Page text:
Washington, the Scientific Capital
America’s first scientific capital was Philadelphia, by virtue of its population, public spirit, and commercial orientation but also through the looming figure of Benjamin Franklin, who was renowned throughout Europe for his pioneering research on electricity. The American Philosophical Society, the Library Company of Philadelphia, the Pennsylvania Hospital, and the College of Philadelphia all cemented the city’s claim to scientific primacy by the time of the American Revolution. As the seat of the federal government from 1790 to 1800, Philadelphia also hosted the U.S. Mint, the Patent Office, and the U.S. Census. In 1800, however, the national capital moved to Washington, DC, which soon became a natural rival to Philadelphia for leadership in the blossoming world of American science.
Ironically, the first American president to preside in Washington, Thomas Jefferson, was one of the nation’s leading scientists but also an advocate of small government who discouraged federal support for scientific institutions and projects. His most crucial scientific initiative was supporting the Lewis and Clark Expedition (1803-1806), which made significant contributions to botany, natural history, geography, and ethnography. (Tellingly, Jefferson allowed the expedition’s collections and written records to reside at the American Philosophical Society in Philadelphia rather than in Washington, DC.) Jefferson also established the U.S. Coast Survey and donated his personal library to form the nucleus of the Library of Congress. Over time, Washington rose inevitably as a national center of science, and not only because of the federal government’s responsibility for issuing patents, regulating weights and measures, regulating currency, taking the census, facilitating navigation, and housing the national archives. The laying out of the District of Columbia and the city of Washington was by itself an exercise in geometrical design, producing engineering feats that set the standard for American architectural style for decades to come. After the War of 1812 destroyed much of Washington, public and private institutions, including the Columbian Institute for the Promotion of Arts and Sciences, the Washington Botanical Society, and the Naval Depot of Charts and Instruments allowed the city to rival even Philadelphia as a national capital of science.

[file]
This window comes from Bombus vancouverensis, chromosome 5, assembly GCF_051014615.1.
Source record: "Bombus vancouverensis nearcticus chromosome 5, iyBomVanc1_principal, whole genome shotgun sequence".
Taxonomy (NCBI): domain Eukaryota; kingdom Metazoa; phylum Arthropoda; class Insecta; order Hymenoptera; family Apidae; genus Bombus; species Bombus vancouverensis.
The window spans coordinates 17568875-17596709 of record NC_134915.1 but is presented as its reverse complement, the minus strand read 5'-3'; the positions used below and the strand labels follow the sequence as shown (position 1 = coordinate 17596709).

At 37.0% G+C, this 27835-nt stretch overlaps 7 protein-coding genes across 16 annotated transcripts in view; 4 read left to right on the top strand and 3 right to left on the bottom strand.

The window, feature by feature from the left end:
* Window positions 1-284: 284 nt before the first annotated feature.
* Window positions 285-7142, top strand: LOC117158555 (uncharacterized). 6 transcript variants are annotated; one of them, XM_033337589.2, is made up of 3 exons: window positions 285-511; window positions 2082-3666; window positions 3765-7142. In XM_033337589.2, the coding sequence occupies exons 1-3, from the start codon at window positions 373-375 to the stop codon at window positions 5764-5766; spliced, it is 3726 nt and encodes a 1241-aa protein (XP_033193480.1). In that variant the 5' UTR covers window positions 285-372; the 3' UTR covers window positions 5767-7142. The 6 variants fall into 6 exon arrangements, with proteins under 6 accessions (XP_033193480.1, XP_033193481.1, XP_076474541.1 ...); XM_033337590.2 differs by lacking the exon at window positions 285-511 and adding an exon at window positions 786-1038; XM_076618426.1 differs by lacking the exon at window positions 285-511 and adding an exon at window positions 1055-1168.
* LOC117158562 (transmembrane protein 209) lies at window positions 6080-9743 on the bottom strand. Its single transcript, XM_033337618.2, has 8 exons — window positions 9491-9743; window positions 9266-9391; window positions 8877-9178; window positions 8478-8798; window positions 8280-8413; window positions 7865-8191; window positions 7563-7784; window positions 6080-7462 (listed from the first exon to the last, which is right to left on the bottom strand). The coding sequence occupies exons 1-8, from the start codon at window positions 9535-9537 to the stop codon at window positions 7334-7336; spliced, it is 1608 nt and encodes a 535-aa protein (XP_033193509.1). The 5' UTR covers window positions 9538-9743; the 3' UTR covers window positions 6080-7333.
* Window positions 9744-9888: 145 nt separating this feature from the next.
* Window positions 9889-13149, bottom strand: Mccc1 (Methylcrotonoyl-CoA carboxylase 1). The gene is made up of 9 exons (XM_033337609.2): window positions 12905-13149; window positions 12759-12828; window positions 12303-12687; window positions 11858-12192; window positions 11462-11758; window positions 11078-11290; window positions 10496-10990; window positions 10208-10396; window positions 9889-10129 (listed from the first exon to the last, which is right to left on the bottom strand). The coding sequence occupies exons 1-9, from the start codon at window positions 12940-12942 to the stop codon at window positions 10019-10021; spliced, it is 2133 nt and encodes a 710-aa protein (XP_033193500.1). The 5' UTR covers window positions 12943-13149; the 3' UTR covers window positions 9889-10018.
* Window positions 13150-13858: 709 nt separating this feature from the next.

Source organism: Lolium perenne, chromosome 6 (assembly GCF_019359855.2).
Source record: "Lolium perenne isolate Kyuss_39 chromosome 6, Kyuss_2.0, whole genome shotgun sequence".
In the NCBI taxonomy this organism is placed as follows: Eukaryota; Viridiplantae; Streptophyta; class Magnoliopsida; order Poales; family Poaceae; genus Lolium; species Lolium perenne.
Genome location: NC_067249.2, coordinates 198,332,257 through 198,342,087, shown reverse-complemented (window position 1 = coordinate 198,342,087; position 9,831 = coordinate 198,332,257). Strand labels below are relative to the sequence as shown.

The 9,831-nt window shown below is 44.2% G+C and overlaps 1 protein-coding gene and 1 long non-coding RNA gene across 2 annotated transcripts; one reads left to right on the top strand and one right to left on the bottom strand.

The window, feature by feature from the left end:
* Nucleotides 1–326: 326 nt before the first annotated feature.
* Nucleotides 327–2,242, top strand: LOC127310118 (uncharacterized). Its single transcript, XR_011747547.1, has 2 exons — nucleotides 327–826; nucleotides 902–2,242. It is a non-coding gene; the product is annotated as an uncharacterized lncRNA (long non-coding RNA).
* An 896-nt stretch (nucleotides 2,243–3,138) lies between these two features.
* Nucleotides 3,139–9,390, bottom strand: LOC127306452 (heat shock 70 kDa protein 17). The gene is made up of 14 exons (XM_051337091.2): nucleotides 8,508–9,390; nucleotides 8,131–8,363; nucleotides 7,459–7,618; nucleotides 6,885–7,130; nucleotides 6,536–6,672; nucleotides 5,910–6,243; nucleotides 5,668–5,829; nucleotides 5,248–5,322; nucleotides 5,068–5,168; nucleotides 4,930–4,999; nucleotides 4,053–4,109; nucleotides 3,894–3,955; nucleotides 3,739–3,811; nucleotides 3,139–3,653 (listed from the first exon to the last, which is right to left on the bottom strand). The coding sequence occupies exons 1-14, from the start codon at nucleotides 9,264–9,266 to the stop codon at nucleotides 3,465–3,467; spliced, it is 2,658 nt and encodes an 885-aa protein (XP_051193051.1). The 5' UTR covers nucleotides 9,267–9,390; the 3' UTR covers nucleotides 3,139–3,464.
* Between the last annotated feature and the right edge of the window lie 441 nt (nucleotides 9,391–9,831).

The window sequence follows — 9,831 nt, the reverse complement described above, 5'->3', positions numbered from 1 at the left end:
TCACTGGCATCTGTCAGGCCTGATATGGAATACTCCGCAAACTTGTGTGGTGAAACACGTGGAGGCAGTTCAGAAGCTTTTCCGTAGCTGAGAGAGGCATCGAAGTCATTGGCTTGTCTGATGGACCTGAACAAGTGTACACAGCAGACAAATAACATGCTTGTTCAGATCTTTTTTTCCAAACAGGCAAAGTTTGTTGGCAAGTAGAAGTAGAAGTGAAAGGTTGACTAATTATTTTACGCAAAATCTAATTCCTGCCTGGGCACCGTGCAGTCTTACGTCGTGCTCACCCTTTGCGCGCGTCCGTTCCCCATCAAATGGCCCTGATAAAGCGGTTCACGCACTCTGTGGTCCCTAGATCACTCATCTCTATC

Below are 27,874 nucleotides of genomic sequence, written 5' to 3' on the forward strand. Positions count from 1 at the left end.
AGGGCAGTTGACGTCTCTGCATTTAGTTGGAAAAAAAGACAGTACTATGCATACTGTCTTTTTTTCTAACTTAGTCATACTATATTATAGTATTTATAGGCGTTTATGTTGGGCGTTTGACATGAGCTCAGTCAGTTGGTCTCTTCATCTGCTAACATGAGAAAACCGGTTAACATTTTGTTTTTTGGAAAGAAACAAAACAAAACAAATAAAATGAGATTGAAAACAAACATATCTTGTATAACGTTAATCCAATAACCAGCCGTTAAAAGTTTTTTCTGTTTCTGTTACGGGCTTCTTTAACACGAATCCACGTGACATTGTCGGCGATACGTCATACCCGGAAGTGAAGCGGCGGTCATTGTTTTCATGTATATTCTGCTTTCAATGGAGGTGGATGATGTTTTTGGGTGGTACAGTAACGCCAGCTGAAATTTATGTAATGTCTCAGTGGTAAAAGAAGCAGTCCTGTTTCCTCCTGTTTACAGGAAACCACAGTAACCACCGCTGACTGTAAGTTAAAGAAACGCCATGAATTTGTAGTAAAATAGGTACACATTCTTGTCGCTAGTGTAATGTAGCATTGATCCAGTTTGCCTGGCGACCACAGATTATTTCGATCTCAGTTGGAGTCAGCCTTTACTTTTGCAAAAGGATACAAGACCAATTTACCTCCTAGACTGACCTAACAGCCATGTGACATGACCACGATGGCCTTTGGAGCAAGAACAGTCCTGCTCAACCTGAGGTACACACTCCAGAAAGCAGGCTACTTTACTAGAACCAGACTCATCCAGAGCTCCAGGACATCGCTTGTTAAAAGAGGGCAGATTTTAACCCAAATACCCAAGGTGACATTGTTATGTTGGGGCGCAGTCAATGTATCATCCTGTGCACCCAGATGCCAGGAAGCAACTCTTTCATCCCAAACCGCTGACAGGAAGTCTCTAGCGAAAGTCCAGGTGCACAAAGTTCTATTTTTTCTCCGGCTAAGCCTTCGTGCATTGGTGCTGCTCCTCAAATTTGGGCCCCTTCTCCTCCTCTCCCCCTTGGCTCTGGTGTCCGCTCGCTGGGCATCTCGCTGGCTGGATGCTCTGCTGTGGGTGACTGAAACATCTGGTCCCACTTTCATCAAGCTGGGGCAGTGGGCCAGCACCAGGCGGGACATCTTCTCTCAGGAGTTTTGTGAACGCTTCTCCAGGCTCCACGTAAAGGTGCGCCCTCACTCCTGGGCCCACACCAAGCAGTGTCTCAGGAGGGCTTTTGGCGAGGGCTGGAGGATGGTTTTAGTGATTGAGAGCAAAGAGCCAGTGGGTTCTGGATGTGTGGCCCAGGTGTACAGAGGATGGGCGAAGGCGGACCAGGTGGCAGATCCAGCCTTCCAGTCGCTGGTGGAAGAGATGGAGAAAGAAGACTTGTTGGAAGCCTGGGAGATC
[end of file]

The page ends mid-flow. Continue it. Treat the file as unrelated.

Washington, DC, came into its own as a scientific center during the 1840s when Congress created the National Institute for the Promotion of Science, the U.S. Naval Observatory, and the Smithsonian Institution (1846). The famed “Smithsonian Castle,” headquarters for the growing complex of museums and research centers, quickly became a landmark and a symbol of the federal government’s new interest in and support for American science. The U.S. Exploring Expedition, which circumnavigated the globe between 1838 and 1842, deposited tens of thousands of its specimens in the Smithsonian, as did the many western missions of exploration that Congress funded during the 1850s. The Smithsonian’s Secretary, Joseph Henry, who was beyond question the most influential American scientist of his era, elaborated on Franklin’s legacy by experimenting with the electrical technology that made the invention of the telegraph feasible during the 1840s. Beginning in 1857, the Smithsonian attracted a knot of influential scientists to Washington, who met regularly as the Megatherium Club (named after an extinct species of giant sloth) throughout the Civil War.
The war itself boosted the city’s claim as America’s scientific capital. The War Department moved from West Point, New York, to Washington, DC, innovating new forms of weaponry, communication, transportation, and naval design. Abraham Lincoln, the only U.S. president to hold a patent, took a personal interest in invention and scientific innovation as the Civil War unfolded. He encouraged development of the first aerial combat balloons, machine guns, and ironclad vessels and was a pioneer in the use of the telegraph as a modern management tool. In 1863, Lincoln approved creation of the National Academy of Sciences to “investigate, examine, experiment, and report upon any subject of science or art” that might be immediately useful during wartime. (Today, election to the National Academy is one of the highest honors available to American scientists.) During the war, Congress established a range of additional scientific institutions, including the Army Medical Museum, the Department of Agriculture, and the Bureau of Navigation, to support and coordinate scientific, technological, and medical advances throughout the nation.